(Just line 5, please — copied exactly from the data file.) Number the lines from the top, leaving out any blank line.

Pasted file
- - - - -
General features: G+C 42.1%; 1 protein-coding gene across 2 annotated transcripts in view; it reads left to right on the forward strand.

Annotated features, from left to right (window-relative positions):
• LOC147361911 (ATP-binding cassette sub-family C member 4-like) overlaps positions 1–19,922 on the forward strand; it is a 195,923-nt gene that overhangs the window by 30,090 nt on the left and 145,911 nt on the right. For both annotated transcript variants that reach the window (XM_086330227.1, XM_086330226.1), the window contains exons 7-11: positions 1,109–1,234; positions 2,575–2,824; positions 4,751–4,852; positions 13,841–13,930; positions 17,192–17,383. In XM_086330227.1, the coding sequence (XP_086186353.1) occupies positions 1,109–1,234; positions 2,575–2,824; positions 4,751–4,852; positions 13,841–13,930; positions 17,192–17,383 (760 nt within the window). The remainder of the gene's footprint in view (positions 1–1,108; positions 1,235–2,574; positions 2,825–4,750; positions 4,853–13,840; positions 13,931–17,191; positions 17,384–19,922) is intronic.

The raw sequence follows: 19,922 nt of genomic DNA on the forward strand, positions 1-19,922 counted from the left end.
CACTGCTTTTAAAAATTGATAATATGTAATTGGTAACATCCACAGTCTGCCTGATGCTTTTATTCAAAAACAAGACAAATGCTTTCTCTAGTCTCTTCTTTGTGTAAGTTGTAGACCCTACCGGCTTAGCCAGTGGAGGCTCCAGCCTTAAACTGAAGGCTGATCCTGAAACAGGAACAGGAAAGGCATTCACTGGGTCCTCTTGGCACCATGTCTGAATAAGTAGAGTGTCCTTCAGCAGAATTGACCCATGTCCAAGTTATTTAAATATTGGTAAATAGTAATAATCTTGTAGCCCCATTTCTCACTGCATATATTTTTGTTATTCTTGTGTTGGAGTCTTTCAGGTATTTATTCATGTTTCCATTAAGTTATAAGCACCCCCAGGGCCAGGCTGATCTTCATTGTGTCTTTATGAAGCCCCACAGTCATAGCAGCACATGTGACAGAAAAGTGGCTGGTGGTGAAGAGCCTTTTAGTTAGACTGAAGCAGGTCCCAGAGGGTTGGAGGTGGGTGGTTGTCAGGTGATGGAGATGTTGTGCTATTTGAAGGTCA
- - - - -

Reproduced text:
CACTGCTTTTAAAAATTGATAATATGTAATTGGTAACATCCACAGTCTGCCTGATGCTTTTATTCAAAAACAAGACAAATGCTTTCTCTAGTCTCTTCTTTGTGTAAGTTGTAGACCCTACCGGCTTAGCCAGTGGAGGCTCCAGCCTTAAACTGAAGGCTGATCCTGAAACAGGAACAGGAAAGGCATTCACTGGGTCCTCTTGGCACCATGTCTGAATAAGTAGAGTGTCCTTCAGCAGAATTGACCCATGTCCAAGTTATTTAAATATTGGTAAATAGTAATAATCTTGTAGCCCCATTTCTCACTGCATATATTTTTGTTATTCTTGTGTTGGAGTCTTTCAGGTATTTATTCATGTTTCCATTAAGTTATAAGCACCCCCAGGGCCAGGCTGATCTTCATTGTGTCTTTATGAAGCCCCACAGTCATAGCAGCACATGTGACAGAAAAGTGGCTGGTGGTGAAGAGCCTTTTAGTTAGACTGAAGCAGGTCCCAGAGGGTTGGAGGTGGGTGGTTGTCAGGTGATGGAGATGTTGTGCTATTTGAAGGTCA